WARWICK, RI — It’s admittedly an understatement to say that COVID-19 has fundamentally changed the way our society functions — but it’s also equally true that the pandemic has created the potential for positive outcomes.
Such is the situation that the Warwick School Committee finds itself in as its members discuss the proposed $193 million FY22 school budget.
During the board’s most recent budget meeting, Operations and Finance Director David Baxter showed that the district can balance its budget in the upcoming fiscal year, primarily through 34 teacher layoffs.
Baxter’s plan appeared to have the committee’s support, with member David Testa contrasting it with the controversial attempt to eliminate school sports in 2019 and saying that the school board should not look to the city for more funding this year.
(The Warwick City Council eventually provided $3.9 million that saved sports programs while rejecting some of former Mayor Joseph Solomon’s conditions for that additional money.)
Baxter also told the school committee that COVID-19 has provided “a clean slate” for an all-new transportation team to plan bus routes for the 2021-22 school year, potentially reducing the distance that children would have to walk to school.
Combined with the concessions included in the latest teacher contract, the Warwick School Committee has a nearly unprecedented opportunity for improvement heading into the FY22 budget year.
Here’s a breakdown of what’s different in Warwick this year — and why it should change how education is delivered in the city.
There’s just no money
Following a turbulent 2020 and the lingering effects of Solomon’s often misguided attempts at managing the city’s books, the school department simply can not expect the city to increase its contribution this year.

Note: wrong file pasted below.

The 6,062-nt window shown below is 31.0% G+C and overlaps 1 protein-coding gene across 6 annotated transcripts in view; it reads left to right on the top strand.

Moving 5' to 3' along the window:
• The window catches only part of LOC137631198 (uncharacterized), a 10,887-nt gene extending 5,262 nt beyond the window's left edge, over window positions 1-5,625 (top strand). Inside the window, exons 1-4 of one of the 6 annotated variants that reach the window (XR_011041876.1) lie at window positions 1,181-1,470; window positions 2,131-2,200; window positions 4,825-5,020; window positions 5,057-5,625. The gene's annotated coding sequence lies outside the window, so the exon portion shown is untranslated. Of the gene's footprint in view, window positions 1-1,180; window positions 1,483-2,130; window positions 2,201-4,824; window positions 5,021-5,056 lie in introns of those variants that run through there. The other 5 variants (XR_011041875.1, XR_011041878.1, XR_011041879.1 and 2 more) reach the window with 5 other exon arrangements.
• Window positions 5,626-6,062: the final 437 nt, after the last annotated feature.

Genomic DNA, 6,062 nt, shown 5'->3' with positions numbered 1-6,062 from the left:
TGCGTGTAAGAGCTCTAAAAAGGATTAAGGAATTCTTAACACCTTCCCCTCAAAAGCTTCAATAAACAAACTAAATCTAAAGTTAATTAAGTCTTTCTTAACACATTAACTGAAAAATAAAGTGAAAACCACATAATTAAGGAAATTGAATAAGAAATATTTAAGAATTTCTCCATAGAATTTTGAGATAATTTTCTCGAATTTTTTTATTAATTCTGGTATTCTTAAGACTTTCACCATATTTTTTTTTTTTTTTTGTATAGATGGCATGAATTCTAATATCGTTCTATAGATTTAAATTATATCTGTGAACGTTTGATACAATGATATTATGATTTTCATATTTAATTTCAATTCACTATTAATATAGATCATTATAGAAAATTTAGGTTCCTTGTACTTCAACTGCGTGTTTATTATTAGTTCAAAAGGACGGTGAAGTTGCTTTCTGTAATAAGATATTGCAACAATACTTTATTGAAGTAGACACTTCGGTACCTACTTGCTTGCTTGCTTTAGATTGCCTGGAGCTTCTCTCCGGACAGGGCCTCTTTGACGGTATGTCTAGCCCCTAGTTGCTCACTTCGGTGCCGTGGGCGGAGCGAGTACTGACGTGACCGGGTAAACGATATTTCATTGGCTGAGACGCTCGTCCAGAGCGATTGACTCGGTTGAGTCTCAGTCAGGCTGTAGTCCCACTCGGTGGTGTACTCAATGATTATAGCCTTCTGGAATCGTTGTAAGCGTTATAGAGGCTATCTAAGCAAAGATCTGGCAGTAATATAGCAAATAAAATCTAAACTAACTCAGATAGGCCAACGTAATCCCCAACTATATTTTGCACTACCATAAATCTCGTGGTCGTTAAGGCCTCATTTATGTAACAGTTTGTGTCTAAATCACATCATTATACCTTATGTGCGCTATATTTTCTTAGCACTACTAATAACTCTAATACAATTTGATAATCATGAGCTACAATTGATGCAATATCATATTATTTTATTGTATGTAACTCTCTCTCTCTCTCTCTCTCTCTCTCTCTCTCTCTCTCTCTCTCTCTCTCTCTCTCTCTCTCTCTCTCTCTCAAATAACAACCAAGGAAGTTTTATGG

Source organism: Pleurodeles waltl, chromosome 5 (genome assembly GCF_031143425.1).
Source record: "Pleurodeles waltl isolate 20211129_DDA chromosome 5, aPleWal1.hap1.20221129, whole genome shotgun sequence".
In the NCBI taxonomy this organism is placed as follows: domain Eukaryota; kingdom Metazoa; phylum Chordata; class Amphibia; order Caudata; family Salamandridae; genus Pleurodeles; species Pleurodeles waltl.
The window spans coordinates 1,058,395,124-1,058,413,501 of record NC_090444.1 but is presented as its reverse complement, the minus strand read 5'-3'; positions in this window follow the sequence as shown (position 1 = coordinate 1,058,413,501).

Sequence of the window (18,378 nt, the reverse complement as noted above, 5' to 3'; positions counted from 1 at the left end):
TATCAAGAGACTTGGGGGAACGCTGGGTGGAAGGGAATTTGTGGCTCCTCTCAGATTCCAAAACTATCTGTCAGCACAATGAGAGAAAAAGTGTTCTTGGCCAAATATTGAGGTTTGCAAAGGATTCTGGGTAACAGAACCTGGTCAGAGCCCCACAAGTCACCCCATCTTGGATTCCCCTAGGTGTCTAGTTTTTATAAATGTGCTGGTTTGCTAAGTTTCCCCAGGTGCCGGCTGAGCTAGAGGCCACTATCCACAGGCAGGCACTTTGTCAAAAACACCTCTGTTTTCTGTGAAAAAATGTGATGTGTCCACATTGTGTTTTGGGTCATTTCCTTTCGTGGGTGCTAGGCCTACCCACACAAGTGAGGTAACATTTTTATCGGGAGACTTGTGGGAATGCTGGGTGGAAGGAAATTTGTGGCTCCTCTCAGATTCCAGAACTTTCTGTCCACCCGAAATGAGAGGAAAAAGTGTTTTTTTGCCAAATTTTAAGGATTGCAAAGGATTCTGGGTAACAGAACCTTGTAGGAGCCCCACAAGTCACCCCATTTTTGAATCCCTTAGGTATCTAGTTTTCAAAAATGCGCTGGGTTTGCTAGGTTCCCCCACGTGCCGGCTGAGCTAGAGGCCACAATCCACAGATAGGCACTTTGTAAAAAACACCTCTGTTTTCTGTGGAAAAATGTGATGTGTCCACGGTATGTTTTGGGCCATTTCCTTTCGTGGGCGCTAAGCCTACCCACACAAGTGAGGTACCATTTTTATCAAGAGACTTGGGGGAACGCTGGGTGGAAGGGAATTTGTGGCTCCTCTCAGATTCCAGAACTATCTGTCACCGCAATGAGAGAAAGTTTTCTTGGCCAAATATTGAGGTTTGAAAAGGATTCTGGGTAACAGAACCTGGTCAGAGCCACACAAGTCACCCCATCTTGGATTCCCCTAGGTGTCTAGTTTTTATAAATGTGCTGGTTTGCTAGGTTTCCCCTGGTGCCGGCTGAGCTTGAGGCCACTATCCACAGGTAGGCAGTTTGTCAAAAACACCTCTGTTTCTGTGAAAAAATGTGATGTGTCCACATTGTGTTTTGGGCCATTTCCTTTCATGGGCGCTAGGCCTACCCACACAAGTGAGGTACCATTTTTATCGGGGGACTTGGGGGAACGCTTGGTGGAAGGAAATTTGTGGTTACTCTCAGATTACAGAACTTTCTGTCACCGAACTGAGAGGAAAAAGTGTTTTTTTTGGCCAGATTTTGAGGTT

As Testa explained during the April 16 budget session, the city could legally reduce the amount it provides for education because of Warwick’s drop in student enrollment.
With Picozzi announcing in February that a possible $1.9 million surplus (far less than Solomon predicted) could be in jeopardy because of incorrect budgeting for the fire department, it’s highly unlikely that the city council will “find” additional school money, like they have in the past by taking money from the city’s paving budget.
Acknowledging the city’s fiscal plight — and understanding what it means to their budget planning — would mark a significant improvement from how the school board has interacted with the city in the past.
Teacher contract provides leeway for layoffs
Following the tumultuous summer of 2019 that resulted in the most recent teacher contract, the Warwick School Committee secured the ability to lay off more than 20 teachers, with wording added to the new pact that cited declining student enrollment as a reason to exceed the prior limit.
Leading up to the last contract were several rounds of legal wrangling, including the Warwick Teachers Union filing a successful appeal to the State Labor Relations Board in 2016 over the former limit of 20 layoffs, only for a judge to reverse the RILRB’s decision in February, 2017.